Another important thing to demonstrate in your portfolio as an environment artist is at least one full environment piece and not just cut-away dioramas or isolated assets. It is important that people can see that you have a sensibility for how the different assets can interact or how to create an immersive ambience that would make players feel an emotion.”

Set up your ArtStation portfolio >

First Steps

“Start creating! I know it can feel overwhelming at first but nowadays there are so many available resources online that you can definitely be self taught and be successful in this field. You can start by following some tutorials, get familiar with a few key software products and evolve from there. As you get more confident you can start to create more freely and more personal pieces. This also helps you define who you are as an artist.

Understand that it takes time and practice to become good at something. Don’t expect to have a lot of opportunities at the beginning. Be patient and dedicated! Expect a lot of rejections but don’t be discouraged. Use this to motivate you to keep leveling up because this will keep happening during your entire career. There are a lot of things at play when you apply for a position and sometimes just luck or timing may not line up.

Most of the time, and especially applying for an associate artist position, motivation can be more desired than pure skill. Recruiters would usually prefer to hire someone that has good entry level skills and is showing motivation to grow and a passion for art rather than someone that has no desire to learn new things or be invested in their work despite knowing how to do something slightly better.”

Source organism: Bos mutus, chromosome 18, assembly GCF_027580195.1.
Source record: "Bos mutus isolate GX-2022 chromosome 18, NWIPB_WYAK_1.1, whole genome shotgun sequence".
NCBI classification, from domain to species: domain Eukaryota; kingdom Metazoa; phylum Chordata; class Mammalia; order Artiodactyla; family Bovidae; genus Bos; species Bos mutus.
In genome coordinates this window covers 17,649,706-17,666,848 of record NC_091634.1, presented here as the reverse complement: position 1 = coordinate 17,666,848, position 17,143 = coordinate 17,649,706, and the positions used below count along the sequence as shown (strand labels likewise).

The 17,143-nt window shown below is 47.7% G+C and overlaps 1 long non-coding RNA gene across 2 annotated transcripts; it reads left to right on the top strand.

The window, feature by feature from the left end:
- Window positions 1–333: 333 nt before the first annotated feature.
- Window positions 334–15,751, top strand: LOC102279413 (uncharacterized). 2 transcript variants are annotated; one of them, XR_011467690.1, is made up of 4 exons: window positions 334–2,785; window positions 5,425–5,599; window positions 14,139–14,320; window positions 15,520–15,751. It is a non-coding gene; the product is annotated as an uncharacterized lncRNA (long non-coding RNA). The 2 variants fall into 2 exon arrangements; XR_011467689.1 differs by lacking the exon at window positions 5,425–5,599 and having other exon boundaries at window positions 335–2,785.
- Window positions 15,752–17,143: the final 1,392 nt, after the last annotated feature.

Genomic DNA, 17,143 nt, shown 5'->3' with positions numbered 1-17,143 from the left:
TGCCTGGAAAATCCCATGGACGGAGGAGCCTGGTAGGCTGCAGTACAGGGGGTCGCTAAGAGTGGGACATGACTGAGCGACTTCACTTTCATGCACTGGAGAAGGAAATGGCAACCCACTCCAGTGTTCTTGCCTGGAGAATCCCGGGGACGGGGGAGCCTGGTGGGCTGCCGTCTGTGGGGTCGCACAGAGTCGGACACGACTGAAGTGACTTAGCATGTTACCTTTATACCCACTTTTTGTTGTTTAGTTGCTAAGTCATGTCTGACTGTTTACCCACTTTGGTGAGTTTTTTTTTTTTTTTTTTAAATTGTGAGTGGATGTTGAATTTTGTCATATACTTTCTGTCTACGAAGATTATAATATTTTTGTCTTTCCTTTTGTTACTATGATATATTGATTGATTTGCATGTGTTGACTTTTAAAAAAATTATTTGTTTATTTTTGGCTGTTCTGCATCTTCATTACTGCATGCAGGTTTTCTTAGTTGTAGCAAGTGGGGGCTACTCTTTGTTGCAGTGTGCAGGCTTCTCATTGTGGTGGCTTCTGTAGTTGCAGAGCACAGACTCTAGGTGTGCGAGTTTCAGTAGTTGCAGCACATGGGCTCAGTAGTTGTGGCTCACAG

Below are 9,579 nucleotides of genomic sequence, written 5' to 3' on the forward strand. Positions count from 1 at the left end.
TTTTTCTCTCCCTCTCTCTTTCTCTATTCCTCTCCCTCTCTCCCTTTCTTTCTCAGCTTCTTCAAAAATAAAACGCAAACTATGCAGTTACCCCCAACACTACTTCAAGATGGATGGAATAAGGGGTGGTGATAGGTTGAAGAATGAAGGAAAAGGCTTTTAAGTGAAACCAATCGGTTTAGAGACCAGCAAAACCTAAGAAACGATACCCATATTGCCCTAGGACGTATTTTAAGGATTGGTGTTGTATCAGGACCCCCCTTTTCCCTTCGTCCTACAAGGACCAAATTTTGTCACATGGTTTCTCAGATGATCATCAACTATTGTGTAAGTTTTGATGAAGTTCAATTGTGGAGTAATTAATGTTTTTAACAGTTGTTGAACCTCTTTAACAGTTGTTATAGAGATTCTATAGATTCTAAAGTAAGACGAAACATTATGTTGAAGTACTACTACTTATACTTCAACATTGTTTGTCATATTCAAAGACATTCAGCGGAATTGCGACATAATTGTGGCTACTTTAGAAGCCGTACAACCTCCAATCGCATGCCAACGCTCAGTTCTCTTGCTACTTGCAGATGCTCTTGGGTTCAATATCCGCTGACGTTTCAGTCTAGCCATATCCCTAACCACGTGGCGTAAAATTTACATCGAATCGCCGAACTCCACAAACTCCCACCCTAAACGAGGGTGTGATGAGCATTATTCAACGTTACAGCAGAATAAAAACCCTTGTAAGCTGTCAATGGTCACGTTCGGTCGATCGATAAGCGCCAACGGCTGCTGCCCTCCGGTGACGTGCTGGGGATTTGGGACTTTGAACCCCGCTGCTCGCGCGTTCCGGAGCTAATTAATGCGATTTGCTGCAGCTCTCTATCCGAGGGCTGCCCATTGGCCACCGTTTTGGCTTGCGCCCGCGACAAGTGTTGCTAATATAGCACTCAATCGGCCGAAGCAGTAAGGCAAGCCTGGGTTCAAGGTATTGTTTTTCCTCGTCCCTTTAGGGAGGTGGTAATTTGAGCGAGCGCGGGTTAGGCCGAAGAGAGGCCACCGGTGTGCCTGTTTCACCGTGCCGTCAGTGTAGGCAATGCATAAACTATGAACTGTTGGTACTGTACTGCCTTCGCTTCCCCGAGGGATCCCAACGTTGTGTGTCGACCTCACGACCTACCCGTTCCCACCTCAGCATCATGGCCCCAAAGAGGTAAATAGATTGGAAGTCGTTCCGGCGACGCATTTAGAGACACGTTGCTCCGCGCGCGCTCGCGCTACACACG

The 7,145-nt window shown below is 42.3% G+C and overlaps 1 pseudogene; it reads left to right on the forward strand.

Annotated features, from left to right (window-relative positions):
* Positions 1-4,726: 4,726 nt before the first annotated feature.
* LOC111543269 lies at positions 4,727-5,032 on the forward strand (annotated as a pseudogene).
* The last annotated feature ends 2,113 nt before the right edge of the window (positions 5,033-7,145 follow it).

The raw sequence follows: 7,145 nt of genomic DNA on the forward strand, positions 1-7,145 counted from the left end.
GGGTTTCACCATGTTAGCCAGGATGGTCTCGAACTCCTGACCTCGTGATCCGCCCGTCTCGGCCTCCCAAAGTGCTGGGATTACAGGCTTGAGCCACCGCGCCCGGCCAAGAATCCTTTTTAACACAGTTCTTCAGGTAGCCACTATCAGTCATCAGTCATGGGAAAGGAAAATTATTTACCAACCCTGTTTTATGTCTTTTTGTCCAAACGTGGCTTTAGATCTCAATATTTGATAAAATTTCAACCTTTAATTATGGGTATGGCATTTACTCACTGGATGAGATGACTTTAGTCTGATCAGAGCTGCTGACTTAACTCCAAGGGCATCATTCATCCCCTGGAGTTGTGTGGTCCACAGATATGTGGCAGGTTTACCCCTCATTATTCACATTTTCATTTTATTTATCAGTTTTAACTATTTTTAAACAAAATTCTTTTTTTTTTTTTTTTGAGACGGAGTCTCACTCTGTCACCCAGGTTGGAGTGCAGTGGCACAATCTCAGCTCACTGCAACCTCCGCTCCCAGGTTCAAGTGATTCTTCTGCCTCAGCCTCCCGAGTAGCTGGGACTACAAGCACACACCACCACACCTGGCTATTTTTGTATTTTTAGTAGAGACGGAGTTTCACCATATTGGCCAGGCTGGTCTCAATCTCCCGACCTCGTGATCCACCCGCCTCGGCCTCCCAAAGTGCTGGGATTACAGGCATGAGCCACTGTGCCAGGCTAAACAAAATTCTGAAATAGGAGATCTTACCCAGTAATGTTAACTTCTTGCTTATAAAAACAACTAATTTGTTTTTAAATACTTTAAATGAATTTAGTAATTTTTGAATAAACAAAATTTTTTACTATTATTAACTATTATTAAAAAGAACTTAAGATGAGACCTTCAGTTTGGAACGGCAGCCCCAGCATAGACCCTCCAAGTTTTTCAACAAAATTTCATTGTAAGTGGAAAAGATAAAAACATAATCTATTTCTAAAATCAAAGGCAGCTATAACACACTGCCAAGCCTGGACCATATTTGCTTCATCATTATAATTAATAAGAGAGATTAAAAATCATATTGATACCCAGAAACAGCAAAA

Pro Tip

“One thing that seems to be a struggle for a lot of people, especially people just starting out in the industry, is the correlation between art and social media. In my experience, the number of followers, likes or such in different social media platforms has little impact on the potential to be hired by various companies.”

“The only thing that matters is that your work reaches the “right “people (aka recruiters, leads, art directors etc). So don’t be discouraged if your work doesn’t receive lots of attention. Although that can be one indicator for success, it doesn’t necessarily represent what’s happening in the industry, especially by the people making hiring decisions.

Social media is a great platform to get exposure in the industry as an artist but like all things, it should be used in moderation/sensibly in my opinion.  If you are updating the world every 5 minutes with a “work in progress” of your project you can reach a point of diminishing returns and it can actually have a negative impact on potential employers and on their perception of what’s important to you as an artist. Try to be concise and clear with the work that you are sharing so employers can have a clear understanding of your capabilities and motivations as an artist.”

Want to be inspired and find more Unreal artwork?

Get Started

Unreal Online Learning

Creator’s Field Guide to Emerging Careers in Interactive 3D

Discover the Game and Real-time Environment Art Channel

Case Studies

More Unreal Journeys

Simulation & Training

Automotive Visualization

Concept Design


Architectural Visualization

Artwork by Fanny Vergne

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The ArtStation Team